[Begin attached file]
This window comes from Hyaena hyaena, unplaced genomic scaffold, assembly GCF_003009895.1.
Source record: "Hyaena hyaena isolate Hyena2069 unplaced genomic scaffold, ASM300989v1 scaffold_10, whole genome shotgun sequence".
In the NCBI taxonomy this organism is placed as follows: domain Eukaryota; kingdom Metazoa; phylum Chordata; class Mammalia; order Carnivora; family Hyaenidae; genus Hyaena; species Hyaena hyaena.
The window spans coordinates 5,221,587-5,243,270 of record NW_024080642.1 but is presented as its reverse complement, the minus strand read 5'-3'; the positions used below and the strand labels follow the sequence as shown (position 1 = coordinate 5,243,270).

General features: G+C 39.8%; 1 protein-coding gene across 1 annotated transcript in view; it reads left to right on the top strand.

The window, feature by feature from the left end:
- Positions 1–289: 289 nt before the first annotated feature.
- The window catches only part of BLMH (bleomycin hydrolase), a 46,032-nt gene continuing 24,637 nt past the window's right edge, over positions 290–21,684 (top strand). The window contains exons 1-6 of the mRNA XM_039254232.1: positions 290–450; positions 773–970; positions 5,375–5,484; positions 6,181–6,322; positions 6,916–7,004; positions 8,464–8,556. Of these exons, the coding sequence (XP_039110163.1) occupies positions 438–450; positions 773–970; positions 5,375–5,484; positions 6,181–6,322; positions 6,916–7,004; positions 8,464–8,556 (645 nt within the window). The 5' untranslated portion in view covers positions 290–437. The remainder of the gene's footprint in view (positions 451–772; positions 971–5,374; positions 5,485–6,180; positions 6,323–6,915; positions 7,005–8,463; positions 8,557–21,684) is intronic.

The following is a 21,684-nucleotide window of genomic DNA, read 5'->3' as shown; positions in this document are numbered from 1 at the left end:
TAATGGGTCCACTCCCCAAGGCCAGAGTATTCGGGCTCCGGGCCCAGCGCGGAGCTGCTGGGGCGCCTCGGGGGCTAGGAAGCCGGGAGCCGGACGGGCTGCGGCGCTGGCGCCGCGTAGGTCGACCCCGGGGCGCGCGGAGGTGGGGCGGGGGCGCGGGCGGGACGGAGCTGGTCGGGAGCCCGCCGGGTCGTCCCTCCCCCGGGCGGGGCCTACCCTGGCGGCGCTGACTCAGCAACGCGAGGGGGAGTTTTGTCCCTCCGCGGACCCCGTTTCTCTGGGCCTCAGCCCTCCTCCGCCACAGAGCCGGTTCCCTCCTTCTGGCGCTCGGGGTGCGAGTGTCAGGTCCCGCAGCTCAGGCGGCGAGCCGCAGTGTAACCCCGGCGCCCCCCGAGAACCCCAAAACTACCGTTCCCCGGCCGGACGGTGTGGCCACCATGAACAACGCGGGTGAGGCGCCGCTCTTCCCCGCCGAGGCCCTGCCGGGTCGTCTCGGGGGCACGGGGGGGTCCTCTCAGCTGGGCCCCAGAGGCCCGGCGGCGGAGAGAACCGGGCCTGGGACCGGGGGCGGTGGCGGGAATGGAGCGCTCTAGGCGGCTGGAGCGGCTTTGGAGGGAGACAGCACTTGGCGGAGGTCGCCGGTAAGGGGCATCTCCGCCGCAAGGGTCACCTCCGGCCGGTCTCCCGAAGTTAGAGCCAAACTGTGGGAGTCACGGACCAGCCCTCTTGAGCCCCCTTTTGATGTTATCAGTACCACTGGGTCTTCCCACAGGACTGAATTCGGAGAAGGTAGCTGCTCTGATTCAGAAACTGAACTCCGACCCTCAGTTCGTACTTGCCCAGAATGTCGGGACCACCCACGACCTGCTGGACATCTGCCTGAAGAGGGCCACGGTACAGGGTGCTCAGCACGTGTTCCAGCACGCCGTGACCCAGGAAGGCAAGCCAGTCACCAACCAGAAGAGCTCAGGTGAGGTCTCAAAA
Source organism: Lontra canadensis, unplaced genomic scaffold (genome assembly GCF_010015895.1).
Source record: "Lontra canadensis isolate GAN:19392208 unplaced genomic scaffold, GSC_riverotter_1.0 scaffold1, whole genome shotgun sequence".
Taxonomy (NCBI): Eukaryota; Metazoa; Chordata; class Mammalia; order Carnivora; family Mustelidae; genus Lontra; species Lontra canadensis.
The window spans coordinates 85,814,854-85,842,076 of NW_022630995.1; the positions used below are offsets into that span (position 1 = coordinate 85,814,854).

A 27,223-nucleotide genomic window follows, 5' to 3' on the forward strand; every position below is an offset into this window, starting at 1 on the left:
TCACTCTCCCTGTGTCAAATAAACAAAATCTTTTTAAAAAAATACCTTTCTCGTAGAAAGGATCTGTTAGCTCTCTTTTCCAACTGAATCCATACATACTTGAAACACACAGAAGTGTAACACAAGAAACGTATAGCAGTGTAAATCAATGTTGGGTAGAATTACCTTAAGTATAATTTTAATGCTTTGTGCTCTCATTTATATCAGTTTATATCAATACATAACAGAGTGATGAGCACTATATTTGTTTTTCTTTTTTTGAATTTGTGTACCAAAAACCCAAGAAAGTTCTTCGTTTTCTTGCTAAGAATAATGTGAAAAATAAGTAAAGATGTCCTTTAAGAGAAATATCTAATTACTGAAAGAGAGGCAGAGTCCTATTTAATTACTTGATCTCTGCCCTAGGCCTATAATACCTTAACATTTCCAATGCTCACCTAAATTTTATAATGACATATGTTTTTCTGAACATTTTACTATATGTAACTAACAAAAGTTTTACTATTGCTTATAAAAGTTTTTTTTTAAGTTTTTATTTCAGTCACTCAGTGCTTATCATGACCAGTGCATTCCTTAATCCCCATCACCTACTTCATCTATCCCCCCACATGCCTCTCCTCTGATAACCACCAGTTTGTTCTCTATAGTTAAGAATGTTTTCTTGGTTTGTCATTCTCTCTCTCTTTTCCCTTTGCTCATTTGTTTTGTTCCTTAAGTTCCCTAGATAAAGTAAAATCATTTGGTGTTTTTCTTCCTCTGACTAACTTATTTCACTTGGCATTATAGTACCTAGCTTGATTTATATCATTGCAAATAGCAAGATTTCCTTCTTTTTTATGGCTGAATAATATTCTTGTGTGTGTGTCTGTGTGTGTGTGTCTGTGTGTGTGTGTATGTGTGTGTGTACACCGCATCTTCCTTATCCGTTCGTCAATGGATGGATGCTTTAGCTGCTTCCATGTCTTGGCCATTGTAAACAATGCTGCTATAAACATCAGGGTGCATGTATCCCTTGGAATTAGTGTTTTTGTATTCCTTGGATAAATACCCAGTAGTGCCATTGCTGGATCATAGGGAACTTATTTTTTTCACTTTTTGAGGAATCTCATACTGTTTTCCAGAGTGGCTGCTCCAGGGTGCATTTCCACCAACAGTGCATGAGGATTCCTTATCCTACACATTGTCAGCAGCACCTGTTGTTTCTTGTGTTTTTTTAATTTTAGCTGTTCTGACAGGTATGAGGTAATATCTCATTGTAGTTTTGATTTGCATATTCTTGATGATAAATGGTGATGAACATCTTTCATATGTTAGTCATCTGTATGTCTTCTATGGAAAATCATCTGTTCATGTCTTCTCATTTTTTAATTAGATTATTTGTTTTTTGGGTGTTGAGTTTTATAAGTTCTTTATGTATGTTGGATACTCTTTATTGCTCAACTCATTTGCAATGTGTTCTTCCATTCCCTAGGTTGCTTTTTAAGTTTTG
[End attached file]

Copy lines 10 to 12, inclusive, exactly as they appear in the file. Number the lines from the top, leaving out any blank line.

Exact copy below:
TAATGGGTCCACTCCCCAAGGCCAGAGTATTCGGGCTCCGGGCCCAGCGCGGAGCTGCTGGGGCGCCTCGGGGGCTAGGAAGCCGGGAGCCGGACGGGCTGCGGCGCTGGCGCCGCGTAGGTCGACCCCGGGGCGCGCGGAGGTGGGGCGGGGGCGCGGGCGGGACGGAGCTGGTCGGGAGCCCGCCGGGTCGTCCCTCCCCCGGGCGGGGCCTACCCTGGCGGCGCTGACTCAGCAACGCGAGGGGGAGTTTTGTCCCTCCGCGGACCCCGTTTCTCTGGGCCTCAGCCCTCCTCCGCCACAGAGCCGGTTCCCTCCTTCTGGCGCTCGGGGTGCGAGTGTCAGGTCCCGCAGCTCAGGCGGCGAGCCGCAGTGTAACCCCGGCGCCCCCCGAGAACCCCAAAACTACCGTTCCCCGGCCGGACGGTGTGGCCACCATGAACAACGCGGGTGAGGCGCCGCTCTTCCCCGCCGAGGCCCTGCCGGGTCGTCTCGGGGGCACGGGGGGGTCCTCTCAGCTGGGCCCCAGAGGCCCGGCGGCGGAGAGAACCGGGCCTGGGACCGGGGGCGGTGGCGGGAATGGAGCGCTCTAGGCGGCTGGAGCGGCTTTGGAGGGAGACAGCACTTGGCGGAGGTCGCCGGTAAGGGGCATCTCCGCCGCAAGGGTCACCTCCGGCCGGTCTCCCGAAGTTAGAGCCAAACTGTGGGAGTCACGGACCAGCCCTCTTGAGCCCCCTTTTGATGTTATCAGTACCACTGGGTCTTCCCACAGGACTGAATTCGGAGAAGGTAGCTGCTCTGATTCAGAAACTGAACTCCGACCCTCAGTTCGTACTTGCCCAGAATGTCGGGACCACCCACGACCTGCTGGACATCTGCCTGAAGAGGGCCACGGTACAGGGTGCTCAGCACGTGTTCCAGCACGCCGTGACCCAGGAAGGCAAGCCAGTCACCAACCAGAAGAGCTCAGGTGAGGTCTCAAAA
Source organism: Lontra canadensis, unplaced genomic scaffold (genome assembly GCF_010015895.1).
Source record: "Lontra canadensis isolate GAN:19392208 unplaced genomic scaffold, GSC_riverotter_1.0 scaffold1, whole genome shotgun sequence".